On 30 October 2015 at 09:26, Robert Haas <robertmh...@gmail.com> wrote:
> On Thu, Oct 29, 2015 at 8:29 PM, Peter Eisentraut <pete...@gmx.net> wrote:
> > On 10/28/15 4:18 AM, Victor Wagner wrote:
> >> On Mon, 26 Oct 2015 16:25:57 -0400
> >> Peter Eisentraut <pete...@gmx.net> wrote:
> >>
> >>> Also, this assumes that all the components other than host and port
> >>> are the same.  Earlier there was a discussion about why the ports
> >>> would ever need to be different.  Well, why can't the database names
> >>> be different? I could have use for that.
> >>
> >> Because of way postgresql replication is implemented.
> >
> > There are multiple types of PostgreSQL replication, and there will be
> > others in the future.
> That's true, but doesn't allowing every parameter to be multiply
> specified greatly increase the implementation complexity for a pretty
> marginal benefit?  I think host and IP would hit 98% of the use cases
> here.

I think it makes the feature WORSE.  I am getting more and more convinced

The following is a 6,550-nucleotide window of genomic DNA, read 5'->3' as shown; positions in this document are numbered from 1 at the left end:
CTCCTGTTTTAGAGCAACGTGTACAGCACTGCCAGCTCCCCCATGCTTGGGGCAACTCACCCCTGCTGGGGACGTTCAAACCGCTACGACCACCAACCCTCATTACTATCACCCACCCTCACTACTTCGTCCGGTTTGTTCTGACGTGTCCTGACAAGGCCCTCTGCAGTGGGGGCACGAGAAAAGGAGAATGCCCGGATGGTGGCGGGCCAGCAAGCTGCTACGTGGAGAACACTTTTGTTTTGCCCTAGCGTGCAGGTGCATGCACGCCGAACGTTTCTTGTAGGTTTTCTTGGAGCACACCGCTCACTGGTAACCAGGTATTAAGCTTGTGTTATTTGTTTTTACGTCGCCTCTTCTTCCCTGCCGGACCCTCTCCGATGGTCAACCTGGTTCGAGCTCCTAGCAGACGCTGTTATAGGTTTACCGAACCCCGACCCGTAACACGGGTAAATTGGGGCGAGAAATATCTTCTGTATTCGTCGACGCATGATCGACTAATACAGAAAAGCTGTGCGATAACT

that the Correct Solution is for this feature to be handled by submitting
multiple URIs, and my argument isn't even based on any aspects of
implementation complexity.

Take as example the case where I have two database servers I want to
be considered.

a) Database with URI

b) Database with URL

With all the "per-variable multiplicities", this would turn into a
combinatorial explosion of combinations, some 2^4, or 16 possible servers,
some of which likely don't exist, and others of which aren't proper (e.g. -
trying to connect to database a) using robert's credentials).

Possibly some of those combinations are outright improper.

I'm not going to claim it's terribly wise to be doing the cross-credential
bit; I'd think it likely to be rather dumb for the application to use one
user when connecting to one database and another when connecting to
another.  But the notion of it being nondeterministic is just awful.

I head back to... "the way OpenLDAP does this"...
  They let you specify multiple LDAP servers...
    ldap://server1.example.info:389 ldap://server2.example.info:389
where URIs are separated by whitespace.

Seems like Best Goodness for Postgres to do something analogous...

Is it a bit long?  Sure.  But it is unambiguous, and requires *only*
whitespace parsing to separate the URIs.  I'd think it fine for Postgres to
support this via multiple "-d" options; that would be about as good.

That can cover 100% of cases, and I don't see it needing to interact
specially with odd bits such as "was that a replication slot?"  You can
always choose to shoot yourself in the foot, but this doesn't spin the
roulette for you...
When confronted by a difficult problem, solve it by reducing it to the
question, "How would the Lone Ranger handle this?"

Reply via email to